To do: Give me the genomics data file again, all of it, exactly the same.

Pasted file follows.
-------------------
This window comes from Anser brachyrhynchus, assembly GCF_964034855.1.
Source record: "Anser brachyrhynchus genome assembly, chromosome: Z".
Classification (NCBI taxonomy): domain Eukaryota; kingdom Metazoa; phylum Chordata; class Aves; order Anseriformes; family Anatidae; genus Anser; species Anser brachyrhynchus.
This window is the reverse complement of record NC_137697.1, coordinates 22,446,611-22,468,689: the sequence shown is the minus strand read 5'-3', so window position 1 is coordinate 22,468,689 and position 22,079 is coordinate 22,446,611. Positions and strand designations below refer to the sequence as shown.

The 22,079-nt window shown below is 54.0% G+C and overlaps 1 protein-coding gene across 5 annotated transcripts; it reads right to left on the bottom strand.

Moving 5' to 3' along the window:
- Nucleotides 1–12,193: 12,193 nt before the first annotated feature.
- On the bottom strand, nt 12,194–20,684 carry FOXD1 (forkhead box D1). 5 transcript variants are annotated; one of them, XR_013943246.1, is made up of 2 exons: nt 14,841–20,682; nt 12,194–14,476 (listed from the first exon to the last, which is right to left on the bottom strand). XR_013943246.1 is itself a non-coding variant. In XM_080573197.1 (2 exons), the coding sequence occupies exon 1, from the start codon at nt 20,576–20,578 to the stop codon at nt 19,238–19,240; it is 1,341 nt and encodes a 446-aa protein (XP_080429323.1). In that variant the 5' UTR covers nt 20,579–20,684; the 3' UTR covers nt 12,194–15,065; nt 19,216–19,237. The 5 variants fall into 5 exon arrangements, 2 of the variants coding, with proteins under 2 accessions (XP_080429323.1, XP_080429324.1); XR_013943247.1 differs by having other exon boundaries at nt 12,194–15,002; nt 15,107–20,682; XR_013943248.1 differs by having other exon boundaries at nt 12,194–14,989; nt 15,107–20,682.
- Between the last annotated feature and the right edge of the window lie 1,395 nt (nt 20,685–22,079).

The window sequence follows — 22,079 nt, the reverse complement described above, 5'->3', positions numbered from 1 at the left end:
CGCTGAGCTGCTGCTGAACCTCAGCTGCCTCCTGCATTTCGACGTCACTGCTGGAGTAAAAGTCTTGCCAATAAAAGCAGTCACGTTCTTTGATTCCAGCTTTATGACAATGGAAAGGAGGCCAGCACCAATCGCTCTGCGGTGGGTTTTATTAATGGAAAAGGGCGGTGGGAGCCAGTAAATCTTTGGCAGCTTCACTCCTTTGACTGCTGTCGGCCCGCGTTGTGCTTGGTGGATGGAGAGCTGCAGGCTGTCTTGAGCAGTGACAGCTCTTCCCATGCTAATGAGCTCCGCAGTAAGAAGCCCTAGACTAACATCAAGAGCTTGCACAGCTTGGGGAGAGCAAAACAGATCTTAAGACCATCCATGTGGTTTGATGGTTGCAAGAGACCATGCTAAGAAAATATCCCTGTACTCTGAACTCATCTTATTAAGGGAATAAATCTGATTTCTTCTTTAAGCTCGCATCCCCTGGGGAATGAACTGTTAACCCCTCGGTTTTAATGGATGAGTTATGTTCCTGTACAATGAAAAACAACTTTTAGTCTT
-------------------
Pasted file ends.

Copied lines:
This window comes from Anser brachyrhynchus, assembly GCF_964034855.1.
Source record: "Anser brachyrhynchus genome assembly, chromosome: Z".
Classification (NCBI taxonomy): domain Eukaryota; kingdom Metazoa; phylum Chordata; class Aves; order Anseriformes; family Anatidae; genus Anser; species Anser brachyrhynchus.
This window is the reverse complement of record NC_137697.1, coordinates 22,446,611-22,468,689: the sequence shown is the minus strand read 5'-3', so window position 1 is coordinate 22,468,689 and position 22,079 is coordinate 22,446,611. Positions and strand designations below refer to the sequence as shown.

The 22,079-nt window shown below is 54.0% G+C and overlaps 1 protein-coding gene across 5 annotated transcripts; it reads right to left on the bottom strand.

Moving 5' to 3' along the window:
- Nucleotides 1–12,193: 12,193 nt before the first annotated feature.
- On the bottom strand, nt 12,194–20,684 carry FOXD1 (forkhead box D1). 5 transcript variants are annotated; one of them, XR_013943246.1, is made up of 2 exons: nt 14,841–20,682; nt 12,194–14,476 (listed from the first exon to the last, which is right to left on the bottom strand). XR_013943246.1 is itself a non-coding variant. In XM_080573197.1 (2 exons), the coding sequence occupies exon 1, from the start codon at nt 20,576–20,578 to the stop codon at nt 19,238–19,240; it is 1,341 nt and encodes a 446-aa protein (XP_080429323.1). In that variant the 5' UTR covers nt 20,579–20,684; the 3' UTR covers nt 12,194–15,065; nt 19,216–19,237. The 5 variants fall into 5 exon arrangements, 2 of the variants coding, with proteins under 2 accessions (XP_080429323.1, XP_080429324.1); XR_013943247.1 differs by having other exon boundaries at nt 12,194–15,002; nt 15,107–20,682; XR_013943248.1 differs by having other exon boundaries at nt 12,194–14,989; nt 15,107–20,682.
- Between the last annotated feature and the right edge of the window lie 1,395 nt (nt 20,685–22,079).

The window sequence follows — 22,079 nt, the reverse complement described above, 5'->3', positions numbered from 1 at the left end:
CGCTGAGCTGCTGCTGAACCTCAGCTGCCTCCTGCATTTCGACGTCACTGCTGGAGTAAAAGTCTTGCCAATAAAAGCAGTCACGTTCTTTGATTCCAGCTTTATGACAATGGAAAGGAGGCCAGCACCAATCGCTCTGCGGTGGGTTTTATTAATGGAAAAGGGCGGTGGGAGCCAGTAAATCTTTGGCAGCTTCACTCCTTTGACTGCTGTCGGCCCGCGTTGTGCTTGGTGGATGGAGAGCTGCAGGCTGTCTTGAGCAGTGACAGCTCTTCCCATGCTAATGAGCTCCGCAGTAAGAAGCCCTAGACTAACATCAAGAGCTTGCACAGCTTGGGGAGAGCAAAACAGATCTTAAGACCATCCATGTGGTTTGATGGTTGCAAGAGACCATGCTAAGAAAATATCCCTGTACTCTGAACTCATCTTATTAAGGGAATAAATCTGATTTCTTCTTTAAGCTCGCATCCCCTGGGGAATGAACTGTTAACCCCTCGGTTTTAATGGATGAGTTATGTTCCTGTACAATGAAAAACAACTTTTAGTCTT